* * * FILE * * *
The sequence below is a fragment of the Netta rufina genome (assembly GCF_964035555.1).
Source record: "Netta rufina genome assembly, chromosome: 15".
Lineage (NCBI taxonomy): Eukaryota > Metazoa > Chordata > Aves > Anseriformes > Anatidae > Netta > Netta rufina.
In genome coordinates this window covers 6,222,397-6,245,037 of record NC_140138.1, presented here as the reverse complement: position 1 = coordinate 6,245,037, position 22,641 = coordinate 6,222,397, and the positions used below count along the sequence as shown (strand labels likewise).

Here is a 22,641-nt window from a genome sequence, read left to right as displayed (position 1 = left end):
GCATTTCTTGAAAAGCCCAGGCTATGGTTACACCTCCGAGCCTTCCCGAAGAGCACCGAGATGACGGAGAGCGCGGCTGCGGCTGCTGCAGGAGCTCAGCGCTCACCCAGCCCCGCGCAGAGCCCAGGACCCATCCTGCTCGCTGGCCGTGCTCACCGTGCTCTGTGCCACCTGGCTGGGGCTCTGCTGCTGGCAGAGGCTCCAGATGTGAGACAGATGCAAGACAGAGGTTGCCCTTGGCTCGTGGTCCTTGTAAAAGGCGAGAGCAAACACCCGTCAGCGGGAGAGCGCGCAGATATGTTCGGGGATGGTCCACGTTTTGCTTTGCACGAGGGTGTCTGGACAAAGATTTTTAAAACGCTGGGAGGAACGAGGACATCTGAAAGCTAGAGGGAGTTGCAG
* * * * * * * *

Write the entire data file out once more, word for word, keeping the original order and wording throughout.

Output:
The sequence below is a fragment of the Netta rufina genome (assembly GCF_964035555.1).
Source record: "Netta rufina genome assembly, chromosome: 15".
Lineage (NCBI taxonomy): Eukaryota > Metazoa > Chordata > Aves > Anseriformes > Anatidae > Netta > Netta rufina.
In genome coordinates this window covers 6,222,397-6,245,037 of record NC_140138.1, presented here as the reverse complement: position 1 = coordinate 6,245,037, position 22,641 = coordinate 6,222,397, and the positions used below count along the sequence as shown (strand labels likewise).

Here is a 22,641-nt window from a genome sequence, read left to right as displayed (position 1 = left end):
GCATTTCTTGAAAAGCCCAGGCTATGGTTACACCTCCGAGCCTTCCCGAAGAGCACCGAGATGACGGAGAGCGCGGCTGCGGCTGCTGCAGGAGCTCAGCGCTCACCCAGCCCCGCGCAGAGCCCAGGACCCATCCTGCTCGCTGGCCGTGCTCACCGTGCTCTGTGCCACCTGGCTGGGGCTCTGCTGCTGGCAGAGGCTCCAGATGTGAGACAGATGCAAGACAGAGGTTGCCCTTGGCTCGTGGTCCTTGTAAAAGGCGAGAGCAAACACCCGTCAGCGGGAGAGCGCGCAGATATGTTCGGGGATGGTCCACGTTTTGCTTTGCACGAGGGTGTCTGGACAAAGATTTTTAAAACGCTGGGAGGAACGAGGACATCTGAAAGCTAGAGGGAGTTGCAG